Rauf, M., S. Manzoor, A. Mehmood, and S. Bhatti. 2017. Outbreak of chikungunya in Pakistan. The Lancet Infectious Diseases 17: 258.
Reiter, P., and D. Sprenger. 1987. The used tire trade: a mechanism for the worldwide dispersal of container breeding mosquitoes. Journal of the American Mosquito Control Association 3: 494–501.
Roberts, A., and C. Kemp. 2001. Infectious diseases of refugees and immigrants: dengue fever. Journal of the American Academy of Nurse Practitioners 13: 243–245.
Robinson, M.C. 1955. An epidemic of virus disease in Southern Province, Tanganyika territory, in 1952–1953. Transactions of the Royal Society of Tropical Medicine and Hygiene 49: 28–32.
Saeed, U., and Z.Z. Piracha. 2016. Viral outbreaks and communicable health hazards due to devastating floods in Pakistan. World Journal of Virology 5: 82.
Solomon, T. 2004. Flavivirus encephalitis. New England Journal of Medicine 351: 370–378.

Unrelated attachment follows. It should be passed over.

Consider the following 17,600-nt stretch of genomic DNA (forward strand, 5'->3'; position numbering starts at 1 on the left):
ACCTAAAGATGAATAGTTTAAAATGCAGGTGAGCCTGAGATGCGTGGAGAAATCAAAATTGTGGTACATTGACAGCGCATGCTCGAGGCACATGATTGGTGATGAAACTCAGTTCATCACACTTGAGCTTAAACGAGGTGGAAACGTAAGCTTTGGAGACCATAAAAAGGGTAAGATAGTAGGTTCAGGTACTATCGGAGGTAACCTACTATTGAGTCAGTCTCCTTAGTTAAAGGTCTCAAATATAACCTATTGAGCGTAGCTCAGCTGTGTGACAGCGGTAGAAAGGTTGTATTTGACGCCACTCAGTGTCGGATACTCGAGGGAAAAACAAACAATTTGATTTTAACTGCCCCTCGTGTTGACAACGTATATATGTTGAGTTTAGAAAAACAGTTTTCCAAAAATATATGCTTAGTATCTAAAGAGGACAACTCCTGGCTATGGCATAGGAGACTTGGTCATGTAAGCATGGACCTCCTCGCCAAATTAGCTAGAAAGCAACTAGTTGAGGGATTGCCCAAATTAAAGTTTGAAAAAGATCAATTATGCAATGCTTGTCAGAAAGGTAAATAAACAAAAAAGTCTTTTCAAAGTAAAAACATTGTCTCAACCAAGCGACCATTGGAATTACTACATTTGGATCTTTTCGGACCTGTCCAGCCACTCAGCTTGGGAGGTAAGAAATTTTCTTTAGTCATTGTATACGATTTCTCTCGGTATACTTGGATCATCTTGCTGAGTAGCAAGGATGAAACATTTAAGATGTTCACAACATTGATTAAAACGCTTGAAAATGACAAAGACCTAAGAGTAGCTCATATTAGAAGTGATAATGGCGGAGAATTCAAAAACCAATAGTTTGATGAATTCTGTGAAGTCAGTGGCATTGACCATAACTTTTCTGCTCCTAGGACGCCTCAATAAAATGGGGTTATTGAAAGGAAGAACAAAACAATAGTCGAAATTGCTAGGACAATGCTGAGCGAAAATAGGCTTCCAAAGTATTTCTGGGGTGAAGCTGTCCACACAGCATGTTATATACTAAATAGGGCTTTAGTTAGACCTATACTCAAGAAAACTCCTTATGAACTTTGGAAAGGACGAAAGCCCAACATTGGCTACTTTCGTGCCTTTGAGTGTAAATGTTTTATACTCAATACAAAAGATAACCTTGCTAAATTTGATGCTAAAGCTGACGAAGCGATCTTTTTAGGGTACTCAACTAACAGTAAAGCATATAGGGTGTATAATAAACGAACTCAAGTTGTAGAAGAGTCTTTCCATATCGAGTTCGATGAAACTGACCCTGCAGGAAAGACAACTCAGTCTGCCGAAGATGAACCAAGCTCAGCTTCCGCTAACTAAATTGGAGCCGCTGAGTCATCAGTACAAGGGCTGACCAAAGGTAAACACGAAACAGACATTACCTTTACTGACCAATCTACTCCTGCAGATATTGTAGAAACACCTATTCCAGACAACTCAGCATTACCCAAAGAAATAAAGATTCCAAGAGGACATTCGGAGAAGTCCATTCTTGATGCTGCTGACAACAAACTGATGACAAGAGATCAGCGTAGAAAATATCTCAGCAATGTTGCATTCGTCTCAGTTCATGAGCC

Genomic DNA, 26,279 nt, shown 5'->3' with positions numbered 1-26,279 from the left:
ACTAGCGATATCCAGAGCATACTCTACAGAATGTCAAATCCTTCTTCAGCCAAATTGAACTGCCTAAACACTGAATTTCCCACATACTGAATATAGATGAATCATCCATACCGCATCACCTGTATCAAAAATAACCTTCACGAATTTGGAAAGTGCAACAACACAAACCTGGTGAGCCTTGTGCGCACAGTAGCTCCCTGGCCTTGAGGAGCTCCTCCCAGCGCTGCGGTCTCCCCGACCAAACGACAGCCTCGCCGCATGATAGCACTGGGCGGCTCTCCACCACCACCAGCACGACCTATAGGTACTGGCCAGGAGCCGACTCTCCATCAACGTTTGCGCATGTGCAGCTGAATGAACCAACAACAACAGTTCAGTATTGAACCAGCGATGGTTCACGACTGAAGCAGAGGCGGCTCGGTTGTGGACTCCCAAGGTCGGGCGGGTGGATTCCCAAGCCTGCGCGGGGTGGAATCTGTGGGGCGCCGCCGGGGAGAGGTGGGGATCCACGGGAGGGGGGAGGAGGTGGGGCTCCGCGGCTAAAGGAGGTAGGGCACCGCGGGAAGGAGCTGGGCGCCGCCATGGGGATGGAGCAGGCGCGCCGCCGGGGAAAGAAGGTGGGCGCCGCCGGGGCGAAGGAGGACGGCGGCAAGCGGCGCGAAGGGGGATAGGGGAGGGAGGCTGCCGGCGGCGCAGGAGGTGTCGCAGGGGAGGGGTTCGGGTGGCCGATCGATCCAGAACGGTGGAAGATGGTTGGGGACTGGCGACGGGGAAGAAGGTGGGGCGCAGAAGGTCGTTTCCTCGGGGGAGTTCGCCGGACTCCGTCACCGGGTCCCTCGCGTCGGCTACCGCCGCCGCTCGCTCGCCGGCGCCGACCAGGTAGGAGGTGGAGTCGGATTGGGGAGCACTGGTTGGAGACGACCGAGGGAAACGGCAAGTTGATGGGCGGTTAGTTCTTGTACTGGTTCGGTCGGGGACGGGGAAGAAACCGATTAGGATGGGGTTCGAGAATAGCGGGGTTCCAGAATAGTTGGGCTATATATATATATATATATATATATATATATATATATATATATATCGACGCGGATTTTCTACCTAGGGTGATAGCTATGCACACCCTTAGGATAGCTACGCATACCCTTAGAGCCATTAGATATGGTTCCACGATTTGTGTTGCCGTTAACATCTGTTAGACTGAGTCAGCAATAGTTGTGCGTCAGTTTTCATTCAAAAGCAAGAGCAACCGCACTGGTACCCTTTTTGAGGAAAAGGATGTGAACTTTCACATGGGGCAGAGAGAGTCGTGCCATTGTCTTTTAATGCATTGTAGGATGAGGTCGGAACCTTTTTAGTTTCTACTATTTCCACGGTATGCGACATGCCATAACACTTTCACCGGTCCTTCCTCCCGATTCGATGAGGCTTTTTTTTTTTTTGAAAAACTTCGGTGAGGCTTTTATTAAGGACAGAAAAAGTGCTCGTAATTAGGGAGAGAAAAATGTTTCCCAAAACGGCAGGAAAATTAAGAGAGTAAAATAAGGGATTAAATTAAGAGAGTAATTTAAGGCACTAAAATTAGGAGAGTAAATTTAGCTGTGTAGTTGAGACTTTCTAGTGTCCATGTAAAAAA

Sugamata, M., A. Ahmed, T. Miura, T. Takasu, R. Kono, T. Ogata, J. Kimura-Kuroda, and K. Yasui. 1988. Seroepidemiological study of infection with West Nile virus in Karachi, Pakistan, in 1983 and 1985. Journal of Medical Virology 26: 243–247.
Suleman, M., M. Arshad, and K. Khan. 1996. Yellowfever mosquito (Diptera: Culicidae) introduced into Landi Kotal, Pakistan, by tire importation. Journal of Medical Entomology 33: 689–693.
Suleman, M., R. Faryal, M.M. Alam, S. Sharif, S. Shaukat, U.B. Aamir, A. Khurshid, M. Angez, M. Umair, and M.M. Sufian. 2017. Dengue virus serotypes circulating in Khyber Pakhtunkhwa Province, Pakistan, 2013-2015. Annals of Laboratory Medicine 37: 151–154.